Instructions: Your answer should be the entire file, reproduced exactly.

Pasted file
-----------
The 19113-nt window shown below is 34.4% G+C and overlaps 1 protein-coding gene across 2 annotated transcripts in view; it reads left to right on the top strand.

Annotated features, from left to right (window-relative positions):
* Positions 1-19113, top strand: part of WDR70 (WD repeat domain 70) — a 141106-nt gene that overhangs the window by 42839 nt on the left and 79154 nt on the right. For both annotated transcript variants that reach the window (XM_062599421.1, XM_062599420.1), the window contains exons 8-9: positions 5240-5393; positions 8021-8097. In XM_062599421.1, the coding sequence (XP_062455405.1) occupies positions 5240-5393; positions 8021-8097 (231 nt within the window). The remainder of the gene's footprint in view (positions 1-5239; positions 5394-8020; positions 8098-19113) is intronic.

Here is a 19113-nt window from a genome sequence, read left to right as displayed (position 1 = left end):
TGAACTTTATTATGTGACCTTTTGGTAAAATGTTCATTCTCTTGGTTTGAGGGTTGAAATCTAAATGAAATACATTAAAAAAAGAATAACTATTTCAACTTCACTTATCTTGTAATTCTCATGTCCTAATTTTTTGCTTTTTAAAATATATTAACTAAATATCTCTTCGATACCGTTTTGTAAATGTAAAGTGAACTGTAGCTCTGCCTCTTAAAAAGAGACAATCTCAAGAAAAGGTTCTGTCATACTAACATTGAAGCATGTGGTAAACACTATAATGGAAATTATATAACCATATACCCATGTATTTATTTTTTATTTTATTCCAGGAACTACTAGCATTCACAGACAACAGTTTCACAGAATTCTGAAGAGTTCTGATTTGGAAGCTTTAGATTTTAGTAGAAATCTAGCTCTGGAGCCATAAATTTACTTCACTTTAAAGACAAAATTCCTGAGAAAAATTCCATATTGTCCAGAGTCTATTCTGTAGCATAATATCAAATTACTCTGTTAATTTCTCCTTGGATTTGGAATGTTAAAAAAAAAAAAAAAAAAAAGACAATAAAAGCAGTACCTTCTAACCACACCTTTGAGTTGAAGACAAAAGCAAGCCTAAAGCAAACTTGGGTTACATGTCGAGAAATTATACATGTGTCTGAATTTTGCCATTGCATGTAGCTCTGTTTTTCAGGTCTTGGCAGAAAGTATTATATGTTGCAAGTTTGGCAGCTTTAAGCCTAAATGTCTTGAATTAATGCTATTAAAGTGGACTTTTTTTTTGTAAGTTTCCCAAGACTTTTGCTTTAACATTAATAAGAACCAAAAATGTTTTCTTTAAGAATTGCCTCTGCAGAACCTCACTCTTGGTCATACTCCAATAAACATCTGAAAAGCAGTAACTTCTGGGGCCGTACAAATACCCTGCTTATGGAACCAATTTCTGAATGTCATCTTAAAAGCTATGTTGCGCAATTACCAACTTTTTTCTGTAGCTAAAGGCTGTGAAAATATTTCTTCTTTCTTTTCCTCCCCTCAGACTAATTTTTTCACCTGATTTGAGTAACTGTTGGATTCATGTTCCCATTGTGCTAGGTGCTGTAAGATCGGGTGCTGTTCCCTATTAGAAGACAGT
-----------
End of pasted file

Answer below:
The 19113-nt window shown below is 34.4% G+C and overlaps 1 protein-coding gene across 2 annotated transcripts in view; it reads left to right on the top strand.

Annotated features, from left to right (window-relative positions):
* Positions 1-19113, top strand: part of WDR70 (WD repeat domain 70) — a 141106-nt gene that overhangs the window by 42839 nt on the left and 79154 nt on the right. For both annotated transcript variants that reach the window (XM_062599421.1, XM_062599420.1), the window contains exons 8-9: positions 5240-5393; positions 8021-8097. In XM_062599421.1, the coding sequence (XP_062455405.1) occupies positions 5240-5393; positions 8021-8097 (231 nt within the window). The remainder of the gene's footprint in view (positions 1-5239; positions 5394-8020; positions 8098-19113) is intronic.

Here is a 19113-nt window from a genome sequence, read left to right as displayed (position 1 = left end):
TGAACTTTATTATGTGACCTTTTGGTAAAATGTTCATTCTCTTGGTTTGAGGGTTGAAATCTAAATGAAATACATTAAAAAAAGAATAACTATTTCAACTTCACTTATCTTGTAATTCTCATGTCCTAATTTTTTGCTTTTTAAAATATATTAACTAAATATCTCTTCGATACCGTTTTGTAAATGTAAAGTGAACTGTAGCTCTGCCTCTTAAAAAGAGACAATCTCAAGAAAAGGTTCTGTCATACTAACATTGAAGCATGTGGTAAACACTATAATGGAAATTATATAACCATATACCCATGTATTTATTTTTTATTTTATTCCAGGAACTACTAGCATTCACAGACAACAGTTTCACAGAATTCTGAAGAGTTCTGATTTGGAAGCTTTAGATTTTAGTAGAAATCTAGCTCTGGAGCCATAAATTTACTTCACTTTAAAGACAAAATTCCTGAGAAAAATTCCATATTGTCCAGAGTCTATTCTGTAGCATAATATCAAATTACTCTGTTAATTTCTCCTTGGATTTGGAATGTTAAAAAAAAAAAAAAAAAAAAGACAATAAAAGCAGTACCTTCTAACCACACCTTTGAGTTGAAGACAAAAGCAAGCCTAAAGCAAACTTGGGTTACATGTCGAGAAATTATACATGTGTCTGAATTTTGCCATTGCATGTAGCTCTGTTTTTCAGGTCTTGGCAGAAAGTATTATATGTTGCAAGTTTGGCAGCTTTAAGCCTAAATGTCTTGAATTAATGCTATTAAAGTGGACTTTTTTTTTGTAAGTTTCCCAAGACTTTTGCTTTAACATTAATAAGAACCAAAAATGTTTTCTTTAAGAATTGCCTCTGCAGAACCTCACTCTTGGTCATACTCCAATAAACATCTGAAAAGCAGTAACTTCTGGGGCCGTACAAATACCCTGCTTATGGAACCAATTTCTGAATGTCATCTTAAAAGCTATGTTGCGCAATTACCAACTTTTTTCTGTAGCTAAAGGCTGTGAAAATATTTCTTCTTTCTTTTCCTCCCCTCAGACTAATTTTTTCACCTGATTTGAGTAACTGTTGGATTCATGTTCCCATTGTGCTAGGTGCTGTAAGATCGGGTGCTGTTCCCTATTAGAAGACAGT